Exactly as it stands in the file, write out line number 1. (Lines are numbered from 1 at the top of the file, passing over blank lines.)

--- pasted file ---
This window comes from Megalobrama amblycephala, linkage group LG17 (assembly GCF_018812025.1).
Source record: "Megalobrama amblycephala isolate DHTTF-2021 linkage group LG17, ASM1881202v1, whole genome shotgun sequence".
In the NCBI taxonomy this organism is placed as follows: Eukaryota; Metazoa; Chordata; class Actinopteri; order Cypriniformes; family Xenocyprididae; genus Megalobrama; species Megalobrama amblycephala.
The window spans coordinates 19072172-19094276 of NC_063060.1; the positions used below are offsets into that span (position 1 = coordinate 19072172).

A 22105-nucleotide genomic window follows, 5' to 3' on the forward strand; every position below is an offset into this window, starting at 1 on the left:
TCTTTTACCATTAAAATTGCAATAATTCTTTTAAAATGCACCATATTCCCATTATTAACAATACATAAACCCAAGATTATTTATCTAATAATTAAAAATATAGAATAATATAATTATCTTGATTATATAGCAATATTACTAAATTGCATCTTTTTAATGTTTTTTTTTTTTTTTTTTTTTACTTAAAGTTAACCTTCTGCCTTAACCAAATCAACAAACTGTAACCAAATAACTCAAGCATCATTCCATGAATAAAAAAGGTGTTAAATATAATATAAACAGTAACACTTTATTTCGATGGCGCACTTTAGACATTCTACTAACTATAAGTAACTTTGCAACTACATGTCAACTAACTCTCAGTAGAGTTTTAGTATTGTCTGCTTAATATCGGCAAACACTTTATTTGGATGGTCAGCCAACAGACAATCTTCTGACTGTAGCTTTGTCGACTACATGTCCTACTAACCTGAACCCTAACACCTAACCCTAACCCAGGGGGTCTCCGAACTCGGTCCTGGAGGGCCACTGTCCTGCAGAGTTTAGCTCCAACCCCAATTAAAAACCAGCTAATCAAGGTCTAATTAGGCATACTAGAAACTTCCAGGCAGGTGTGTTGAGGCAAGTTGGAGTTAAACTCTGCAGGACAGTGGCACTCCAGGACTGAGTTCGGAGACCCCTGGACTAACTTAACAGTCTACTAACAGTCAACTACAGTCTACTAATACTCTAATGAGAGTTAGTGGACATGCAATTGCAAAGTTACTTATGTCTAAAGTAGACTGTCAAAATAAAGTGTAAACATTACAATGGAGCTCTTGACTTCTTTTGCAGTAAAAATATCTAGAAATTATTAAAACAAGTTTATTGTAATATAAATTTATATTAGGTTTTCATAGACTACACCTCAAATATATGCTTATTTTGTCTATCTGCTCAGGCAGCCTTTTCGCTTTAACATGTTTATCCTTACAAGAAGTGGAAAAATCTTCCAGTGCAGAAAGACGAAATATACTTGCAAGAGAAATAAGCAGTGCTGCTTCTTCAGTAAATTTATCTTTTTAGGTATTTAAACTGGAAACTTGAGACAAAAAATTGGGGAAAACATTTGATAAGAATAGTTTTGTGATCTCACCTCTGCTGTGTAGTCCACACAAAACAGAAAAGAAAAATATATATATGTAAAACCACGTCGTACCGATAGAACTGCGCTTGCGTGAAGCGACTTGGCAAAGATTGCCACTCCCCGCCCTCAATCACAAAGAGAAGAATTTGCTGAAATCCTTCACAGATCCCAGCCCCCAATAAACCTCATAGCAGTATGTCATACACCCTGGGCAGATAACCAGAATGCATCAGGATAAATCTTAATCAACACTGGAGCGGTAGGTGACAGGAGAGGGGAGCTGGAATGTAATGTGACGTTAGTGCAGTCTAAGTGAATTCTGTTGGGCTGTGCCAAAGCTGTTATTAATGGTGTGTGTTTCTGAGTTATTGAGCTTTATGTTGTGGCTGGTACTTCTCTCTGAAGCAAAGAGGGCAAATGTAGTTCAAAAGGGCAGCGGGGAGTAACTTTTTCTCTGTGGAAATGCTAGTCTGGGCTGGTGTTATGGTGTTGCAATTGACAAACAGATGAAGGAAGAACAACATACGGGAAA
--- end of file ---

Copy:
This window comes from Megalobrama amblycephala, linkage group LG17 (assembly GCF_018812025.1).